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Online Tools Help Level the Playing Field

A new online toolkit is helping women and minority small-business owners worldwide.

Having the right tools can greatly enhance one's skills as a small-business owner.

And thanks to the specialized

SME Toolkit from

IBM

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and

IFC, the private sector of the World Bank, women and minority business owners now have an even better chance for success.

IBM has geared the recently relaunched site toward women and minorities in particular, as these groups have traditionally had more obstacles to business opportunities. The toolkit's advisory board is well equipped to continue facing this challenge: Members of the

Women Presidents' Organization,

The Native American Chamber of Commerce and the

New York State African American Chamber of Commerce all serve on it, contributing content, tools, services and links to their membership bases. By working closely with organizations such as these, IBM has greatly increased the chances to reach women and minority business owners.

"This truly is one-stop shopping for small businesses and it levels the playing field," says Stanley Litow, IBM vice president of corporate affairs and citizenship. "We know the tools that large businesses use ... and we know the role technology can play in leading to growth. Now, every business can have the same chance to succeed. It's vitally important that we help small businesses, who are the major employers and growth engines in developing markets."

Building Blocks

The SME Toolkit offers access to articles and links on topics ranging from budgeting, recruiting employees and project management to telecommunications and email and Web marketing.

Also available are many free tools such as an online calculator to help businesses owners determine their readiness for financing; software to build a Web site; employee performance evaluation; and business plan forms and assistance with customer interactivity through blog-, survey- and quiz-building. And for small businesses looking to go global, the toolkit provides access to international markets and investment and trade information for the 64 countries that take in the most imports.

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The toolkit was originally launched in 2002 by the IFC, and IBM has dedicated more than $1.6 million to sponsor its recent update.

According to Reg Foster, corporate community relations manager of IBM, the company got involved "to fulfill its philanthropic mission." Previously, the IFC was just marketing the toolkit to entrepreneurs in developing countries in Africa and Asia; IBM is now trying to actively expand it to include small businesses in the U.S. as well.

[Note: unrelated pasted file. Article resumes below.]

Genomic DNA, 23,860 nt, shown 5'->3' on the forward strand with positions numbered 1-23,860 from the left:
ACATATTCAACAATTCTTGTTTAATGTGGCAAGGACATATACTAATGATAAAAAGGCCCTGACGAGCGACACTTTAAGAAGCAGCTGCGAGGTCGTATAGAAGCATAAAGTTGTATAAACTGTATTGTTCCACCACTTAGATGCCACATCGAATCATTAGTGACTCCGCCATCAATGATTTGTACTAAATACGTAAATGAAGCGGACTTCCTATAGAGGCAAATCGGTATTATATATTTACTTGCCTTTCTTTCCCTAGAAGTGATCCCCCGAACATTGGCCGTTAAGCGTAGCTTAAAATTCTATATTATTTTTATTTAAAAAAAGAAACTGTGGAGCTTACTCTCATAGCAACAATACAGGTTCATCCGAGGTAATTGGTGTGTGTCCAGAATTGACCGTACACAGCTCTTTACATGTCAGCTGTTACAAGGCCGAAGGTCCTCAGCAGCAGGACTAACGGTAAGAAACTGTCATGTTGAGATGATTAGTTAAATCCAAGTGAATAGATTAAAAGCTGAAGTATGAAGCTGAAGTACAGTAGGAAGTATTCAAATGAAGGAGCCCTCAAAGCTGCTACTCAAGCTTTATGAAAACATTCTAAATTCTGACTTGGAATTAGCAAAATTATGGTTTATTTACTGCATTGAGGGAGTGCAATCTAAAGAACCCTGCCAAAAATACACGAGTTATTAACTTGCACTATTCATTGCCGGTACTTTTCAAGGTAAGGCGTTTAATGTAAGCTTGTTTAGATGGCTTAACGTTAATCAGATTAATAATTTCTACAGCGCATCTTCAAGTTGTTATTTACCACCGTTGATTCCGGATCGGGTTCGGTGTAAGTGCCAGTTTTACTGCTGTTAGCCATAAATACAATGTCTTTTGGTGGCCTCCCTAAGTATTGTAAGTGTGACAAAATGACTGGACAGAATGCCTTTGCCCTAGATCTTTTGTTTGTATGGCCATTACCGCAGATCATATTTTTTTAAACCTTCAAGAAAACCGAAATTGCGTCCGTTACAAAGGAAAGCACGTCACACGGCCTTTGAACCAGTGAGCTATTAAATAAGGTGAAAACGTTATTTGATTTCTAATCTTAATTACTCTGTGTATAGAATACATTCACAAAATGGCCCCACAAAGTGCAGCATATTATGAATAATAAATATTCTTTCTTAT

Although the U.S. has traditionally been an environment open to entrepreneurship, there are still segments of the marketplace to which women and minorities have not been provided equal access. "We want to make sure there are more resources available to these groups so that there is a more even, level playing field," says Herbert Winkler, chairman of nonprofit business-advice organization

Score NY.

The Personal Touch

In order to expand its reach domestically, the SME Toolkit has partnered with Score. "We are one of the first counselor groups

the SME Toolkit is working with," says Winkler. It should be a welcome addition for all entrepreneurs. "Any extra information that a business

owner can get is helpful," he points out.

The toolkit's Web site does appeal to a wide entrepreneurial audience, but IBM and IFC are using funding to promote it specifically to minorities and women because that seems to be the biggest source of new small businesses, explains Winkler. According to the

Center for Women's Business Research, businesses owned by women of color are growing at five times the rate of all privately-held U.S. firms in 2007.

Still, other Score counselors believe that the toolkit is best used in conjunction with in-person advice. "Ideally it's best to meet with someone, but this can be an added tool," says counselor Ray Lapof.

The SME Toolkit can help people gain access to Score's live counseling via email, explains Alvin Roselin, district director of Score NYC. Then if the business owner is near any Score office nationwide, he or she can also get face-to-face counseling. "What this is doing is broadening the reach that Score will have in helping small-business owners," says Roselin.

To extend SME's reach, IBM plans to connect with and train more small-business groups through the toolkit including employment agency

FEGS, the Women Presidents' Organization and

New York City Department of Small-Business Services. The more help entrepreneurs can get, the better.